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FDA Clears Stem Cell Trial for Multiple Sclerosis

neurons

(NIH.gov)

27 July 2021. The Food and Drug Administration has authorized a clinical trial of stem cells extracted and cultured from patients to treat their cases of multiple sclerosis. Hope Biosciences Stem Cell Research Foundation, a not-for profit institute in Sugar Land, Texas is conducting the study cleared by FDA, announced today by the foundation.

Multiple sclerosis or MS is an autoimmune disorder, where the immune system attacks the central nervous system and damages myelin. Myelin is the fatty, protective substance around nerve fibers, as well as nerve cells themselves. Scar tissue from the damaged myelin, known as sclerosis, distorts the nerve signals sent to and from the brain and spinal cord, causing symptoms ranging from mild numbness to loss of vision or paralysis. National Multiple Sclerosis Society estimates 2.3 million people worldwide are diagnosed with MS, of which 1 million over the age of 18 live in the U.S.

Hope Biosciences supports clinical studies of stem cells as therapies for a range of disorders. The organization, started in March 2020, tests mesenchymal stem cells derived from patients’ adipose or fat tissue, also known as adult stem cells, not embryonic stem cells that raise concerns from some groups. Hope Biosciences says it already administered some 100 billion autologous stem cells — those taken from and returned to the patient — in 22 clinical trials, including for the neurological disorders Alzheimer’s disease, traumatic brain injury, amyotrophic lateral sclerosis, and cerebral palsy. As reported by Science & Enterprise in June, Hope Biosciences is also conducting a trial of stem cells to treat Parkinson’s disease.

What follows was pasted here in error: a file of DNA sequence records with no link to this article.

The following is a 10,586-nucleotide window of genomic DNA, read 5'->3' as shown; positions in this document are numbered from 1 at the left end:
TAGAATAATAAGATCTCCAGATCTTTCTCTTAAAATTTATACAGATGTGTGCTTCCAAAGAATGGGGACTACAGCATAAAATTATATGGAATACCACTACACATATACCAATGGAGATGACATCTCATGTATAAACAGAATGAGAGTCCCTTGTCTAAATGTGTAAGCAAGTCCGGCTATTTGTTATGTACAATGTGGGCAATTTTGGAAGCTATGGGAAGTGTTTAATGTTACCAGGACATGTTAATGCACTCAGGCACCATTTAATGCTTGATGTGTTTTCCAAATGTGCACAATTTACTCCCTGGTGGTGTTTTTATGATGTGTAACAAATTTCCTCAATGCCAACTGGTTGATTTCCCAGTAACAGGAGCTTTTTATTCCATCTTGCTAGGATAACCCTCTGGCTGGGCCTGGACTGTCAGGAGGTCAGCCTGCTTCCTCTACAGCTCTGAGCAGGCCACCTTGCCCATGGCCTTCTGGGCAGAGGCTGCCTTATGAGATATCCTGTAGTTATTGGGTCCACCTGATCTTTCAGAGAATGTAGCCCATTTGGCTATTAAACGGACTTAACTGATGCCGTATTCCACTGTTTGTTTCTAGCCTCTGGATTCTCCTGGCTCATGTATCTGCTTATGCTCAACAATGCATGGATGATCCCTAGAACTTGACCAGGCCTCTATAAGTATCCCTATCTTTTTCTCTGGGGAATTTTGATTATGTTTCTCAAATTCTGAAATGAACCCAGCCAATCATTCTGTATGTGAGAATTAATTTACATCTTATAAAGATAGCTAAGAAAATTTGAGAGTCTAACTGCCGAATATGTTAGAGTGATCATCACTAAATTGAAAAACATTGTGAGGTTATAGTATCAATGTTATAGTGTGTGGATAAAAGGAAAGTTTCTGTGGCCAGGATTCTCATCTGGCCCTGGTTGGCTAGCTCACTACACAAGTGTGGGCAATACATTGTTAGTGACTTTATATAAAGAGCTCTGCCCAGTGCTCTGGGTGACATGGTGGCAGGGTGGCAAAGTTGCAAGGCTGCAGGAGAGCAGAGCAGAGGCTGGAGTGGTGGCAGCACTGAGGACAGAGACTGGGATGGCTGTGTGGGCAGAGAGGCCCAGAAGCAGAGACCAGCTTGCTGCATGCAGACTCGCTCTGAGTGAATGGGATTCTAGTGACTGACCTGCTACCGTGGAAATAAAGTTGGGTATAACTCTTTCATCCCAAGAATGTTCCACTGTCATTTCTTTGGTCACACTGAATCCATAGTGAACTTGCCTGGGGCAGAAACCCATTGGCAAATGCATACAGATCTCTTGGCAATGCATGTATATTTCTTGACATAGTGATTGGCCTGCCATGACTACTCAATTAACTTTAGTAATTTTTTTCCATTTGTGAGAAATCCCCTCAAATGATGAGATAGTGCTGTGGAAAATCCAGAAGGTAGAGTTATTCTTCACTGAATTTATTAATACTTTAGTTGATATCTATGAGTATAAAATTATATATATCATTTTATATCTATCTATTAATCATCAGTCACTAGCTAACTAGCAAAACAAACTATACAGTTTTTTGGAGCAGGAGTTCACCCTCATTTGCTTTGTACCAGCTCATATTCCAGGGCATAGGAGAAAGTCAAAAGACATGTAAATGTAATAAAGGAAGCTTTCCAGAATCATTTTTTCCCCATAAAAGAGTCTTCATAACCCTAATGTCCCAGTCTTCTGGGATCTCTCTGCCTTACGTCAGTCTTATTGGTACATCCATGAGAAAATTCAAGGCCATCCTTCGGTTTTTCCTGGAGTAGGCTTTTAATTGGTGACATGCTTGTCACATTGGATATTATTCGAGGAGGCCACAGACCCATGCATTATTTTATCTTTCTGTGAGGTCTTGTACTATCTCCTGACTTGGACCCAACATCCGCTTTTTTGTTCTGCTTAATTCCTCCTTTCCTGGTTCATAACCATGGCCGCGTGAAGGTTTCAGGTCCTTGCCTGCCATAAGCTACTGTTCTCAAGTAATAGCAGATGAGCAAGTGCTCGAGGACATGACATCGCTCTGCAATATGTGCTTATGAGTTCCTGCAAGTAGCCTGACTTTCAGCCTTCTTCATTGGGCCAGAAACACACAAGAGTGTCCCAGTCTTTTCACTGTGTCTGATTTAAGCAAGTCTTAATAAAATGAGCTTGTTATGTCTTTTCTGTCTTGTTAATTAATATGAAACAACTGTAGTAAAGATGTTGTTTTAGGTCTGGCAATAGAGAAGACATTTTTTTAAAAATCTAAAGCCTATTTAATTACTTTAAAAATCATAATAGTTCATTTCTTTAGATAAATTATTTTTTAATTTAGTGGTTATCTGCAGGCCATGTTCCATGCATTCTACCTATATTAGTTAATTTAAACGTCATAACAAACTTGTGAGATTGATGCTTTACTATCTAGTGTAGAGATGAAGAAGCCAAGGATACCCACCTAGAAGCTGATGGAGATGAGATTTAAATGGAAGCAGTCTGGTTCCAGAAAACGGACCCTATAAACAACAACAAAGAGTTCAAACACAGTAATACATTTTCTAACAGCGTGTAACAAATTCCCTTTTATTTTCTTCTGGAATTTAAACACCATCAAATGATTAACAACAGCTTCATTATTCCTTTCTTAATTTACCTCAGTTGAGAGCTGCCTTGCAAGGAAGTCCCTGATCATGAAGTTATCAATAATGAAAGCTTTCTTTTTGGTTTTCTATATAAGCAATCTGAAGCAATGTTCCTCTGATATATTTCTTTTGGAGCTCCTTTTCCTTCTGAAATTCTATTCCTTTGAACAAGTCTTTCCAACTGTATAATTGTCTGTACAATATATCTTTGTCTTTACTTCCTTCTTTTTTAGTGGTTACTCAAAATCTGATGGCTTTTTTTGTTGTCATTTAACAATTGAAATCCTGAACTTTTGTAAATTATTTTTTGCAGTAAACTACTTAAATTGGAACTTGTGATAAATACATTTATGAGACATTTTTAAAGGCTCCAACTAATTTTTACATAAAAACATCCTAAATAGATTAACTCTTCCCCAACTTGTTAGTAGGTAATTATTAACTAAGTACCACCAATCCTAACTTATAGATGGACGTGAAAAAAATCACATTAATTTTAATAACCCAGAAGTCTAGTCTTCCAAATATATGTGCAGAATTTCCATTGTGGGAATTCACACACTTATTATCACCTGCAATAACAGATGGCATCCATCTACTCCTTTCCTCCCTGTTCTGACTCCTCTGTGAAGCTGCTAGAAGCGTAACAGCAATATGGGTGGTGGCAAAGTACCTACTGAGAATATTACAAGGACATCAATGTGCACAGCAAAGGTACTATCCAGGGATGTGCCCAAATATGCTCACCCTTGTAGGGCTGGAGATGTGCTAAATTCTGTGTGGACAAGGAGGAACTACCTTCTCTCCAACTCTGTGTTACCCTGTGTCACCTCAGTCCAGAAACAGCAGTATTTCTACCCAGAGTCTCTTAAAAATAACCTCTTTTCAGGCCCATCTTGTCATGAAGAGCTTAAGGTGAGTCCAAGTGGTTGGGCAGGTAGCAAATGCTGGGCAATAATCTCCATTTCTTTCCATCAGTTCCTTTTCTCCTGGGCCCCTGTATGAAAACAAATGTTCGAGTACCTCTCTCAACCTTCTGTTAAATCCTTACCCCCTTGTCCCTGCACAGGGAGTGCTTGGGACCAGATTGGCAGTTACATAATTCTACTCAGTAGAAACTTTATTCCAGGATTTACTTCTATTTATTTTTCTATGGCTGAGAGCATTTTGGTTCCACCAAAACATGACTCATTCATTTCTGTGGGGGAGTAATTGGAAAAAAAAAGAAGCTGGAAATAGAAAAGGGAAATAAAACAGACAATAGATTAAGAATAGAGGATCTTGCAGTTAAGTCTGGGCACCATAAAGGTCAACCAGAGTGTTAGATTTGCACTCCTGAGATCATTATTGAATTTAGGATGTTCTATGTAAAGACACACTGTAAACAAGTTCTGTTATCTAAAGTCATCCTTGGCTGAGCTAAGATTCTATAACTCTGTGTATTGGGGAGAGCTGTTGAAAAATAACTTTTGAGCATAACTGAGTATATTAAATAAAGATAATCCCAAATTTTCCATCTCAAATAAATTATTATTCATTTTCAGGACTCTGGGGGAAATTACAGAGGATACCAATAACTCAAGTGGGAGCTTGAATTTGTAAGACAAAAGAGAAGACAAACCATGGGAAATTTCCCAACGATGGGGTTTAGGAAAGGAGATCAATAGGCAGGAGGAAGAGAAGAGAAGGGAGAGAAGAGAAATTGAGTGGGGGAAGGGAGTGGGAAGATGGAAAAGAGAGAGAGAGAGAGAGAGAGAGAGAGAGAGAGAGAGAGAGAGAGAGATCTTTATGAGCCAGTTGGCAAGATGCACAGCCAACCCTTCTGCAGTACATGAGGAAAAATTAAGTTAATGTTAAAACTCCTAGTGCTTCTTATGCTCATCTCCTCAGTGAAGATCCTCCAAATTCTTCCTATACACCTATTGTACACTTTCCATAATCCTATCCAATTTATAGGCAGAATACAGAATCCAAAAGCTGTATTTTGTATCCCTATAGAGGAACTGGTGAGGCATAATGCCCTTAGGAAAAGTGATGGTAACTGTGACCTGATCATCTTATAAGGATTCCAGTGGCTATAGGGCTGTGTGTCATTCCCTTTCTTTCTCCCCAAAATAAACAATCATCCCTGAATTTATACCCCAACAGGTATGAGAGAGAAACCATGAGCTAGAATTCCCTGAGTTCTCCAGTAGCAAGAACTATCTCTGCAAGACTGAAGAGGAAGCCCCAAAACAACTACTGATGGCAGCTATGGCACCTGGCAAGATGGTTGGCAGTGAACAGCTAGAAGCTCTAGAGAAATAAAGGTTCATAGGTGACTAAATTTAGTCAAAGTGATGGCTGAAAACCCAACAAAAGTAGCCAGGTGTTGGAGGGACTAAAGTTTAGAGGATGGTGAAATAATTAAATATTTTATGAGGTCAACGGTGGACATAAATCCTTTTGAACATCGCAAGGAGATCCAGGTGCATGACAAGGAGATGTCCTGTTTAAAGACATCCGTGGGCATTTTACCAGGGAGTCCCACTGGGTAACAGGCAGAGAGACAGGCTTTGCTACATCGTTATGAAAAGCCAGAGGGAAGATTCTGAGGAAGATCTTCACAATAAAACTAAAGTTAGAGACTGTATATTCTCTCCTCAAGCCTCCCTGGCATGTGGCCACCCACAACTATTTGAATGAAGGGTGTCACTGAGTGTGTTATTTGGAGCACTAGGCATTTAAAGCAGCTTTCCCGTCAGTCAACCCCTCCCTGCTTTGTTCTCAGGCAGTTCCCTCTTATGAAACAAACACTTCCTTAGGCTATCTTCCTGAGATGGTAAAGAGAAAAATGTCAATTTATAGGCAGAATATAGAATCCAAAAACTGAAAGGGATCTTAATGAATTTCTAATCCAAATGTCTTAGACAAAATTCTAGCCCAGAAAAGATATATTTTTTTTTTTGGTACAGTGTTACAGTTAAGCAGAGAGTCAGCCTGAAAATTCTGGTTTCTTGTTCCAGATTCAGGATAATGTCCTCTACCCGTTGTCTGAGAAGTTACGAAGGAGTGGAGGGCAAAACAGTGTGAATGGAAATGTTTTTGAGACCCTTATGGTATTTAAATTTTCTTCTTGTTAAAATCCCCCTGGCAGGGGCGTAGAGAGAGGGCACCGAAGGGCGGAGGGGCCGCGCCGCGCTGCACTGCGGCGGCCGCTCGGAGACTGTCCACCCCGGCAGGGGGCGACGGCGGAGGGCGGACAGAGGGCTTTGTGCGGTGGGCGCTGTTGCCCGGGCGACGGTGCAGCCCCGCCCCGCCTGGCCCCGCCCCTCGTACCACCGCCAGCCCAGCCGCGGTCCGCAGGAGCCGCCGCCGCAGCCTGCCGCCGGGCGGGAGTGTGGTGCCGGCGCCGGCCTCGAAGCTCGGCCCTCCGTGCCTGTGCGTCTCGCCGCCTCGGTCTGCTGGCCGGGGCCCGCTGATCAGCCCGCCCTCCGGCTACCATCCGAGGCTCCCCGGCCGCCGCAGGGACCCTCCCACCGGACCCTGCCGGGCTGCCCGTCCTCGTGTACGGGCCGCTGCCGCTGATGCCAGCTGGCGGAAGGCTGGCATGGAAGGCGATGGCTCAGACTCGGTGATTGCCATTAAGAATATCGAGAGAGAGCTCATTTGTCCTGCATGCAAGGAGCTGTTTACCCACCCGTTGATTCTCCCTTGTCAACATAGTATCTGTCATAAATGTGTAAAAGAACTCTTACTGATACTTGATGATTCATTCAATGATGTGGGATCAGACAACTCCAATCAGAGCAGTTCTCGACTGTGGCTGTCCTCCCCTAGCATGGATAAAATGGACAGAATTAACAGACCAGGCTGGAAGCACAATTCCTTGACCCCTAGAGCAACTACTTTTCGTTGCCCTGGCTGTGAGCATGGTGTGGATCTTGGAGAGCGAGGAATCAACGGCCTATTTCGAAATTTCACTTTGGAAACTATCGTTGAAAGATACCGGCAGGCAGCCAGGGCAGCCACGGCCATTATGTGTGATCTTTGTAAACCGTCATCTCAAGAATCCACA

Six infusions of 200,000 stem cells each

“Current treatments for MS involve suppressing the immune system,” says Hope Biosciences founder and CEO Donna Chang in a foundation statement released through BusinessWire, “and often come with unwanted side effects. We hypothesize that the stem cells, given in high, repeated doses, will be able to regulate the immune system so that the body stops attacking itself. Degeneration must stop in order for regeneration to be possible.”

The mid-stage clinical trial, says Hope Biosciences, is enrolling 24 individuals with mild to moderate MS to test the treatments. Participants will receive six infusions of some 200,000 mesenchymal stem cells spaced over 32 weeks. Hope Biosciences says the research team will monitor patients to gauge changes in their symptoms and quality of life. No placebo or control group is mentioned, nor is a study protocol yet filed with ClinicalTrials.gov.

“While this is our first study for multiple sclerosis,” notes Chang, “our focus has been on chronic neurodegenerative diseases for some time. We have also been studying autoimmune diseases, and so have a deeper understanding as to how the body responds to repeated doses of mesenchymal stem cells.”

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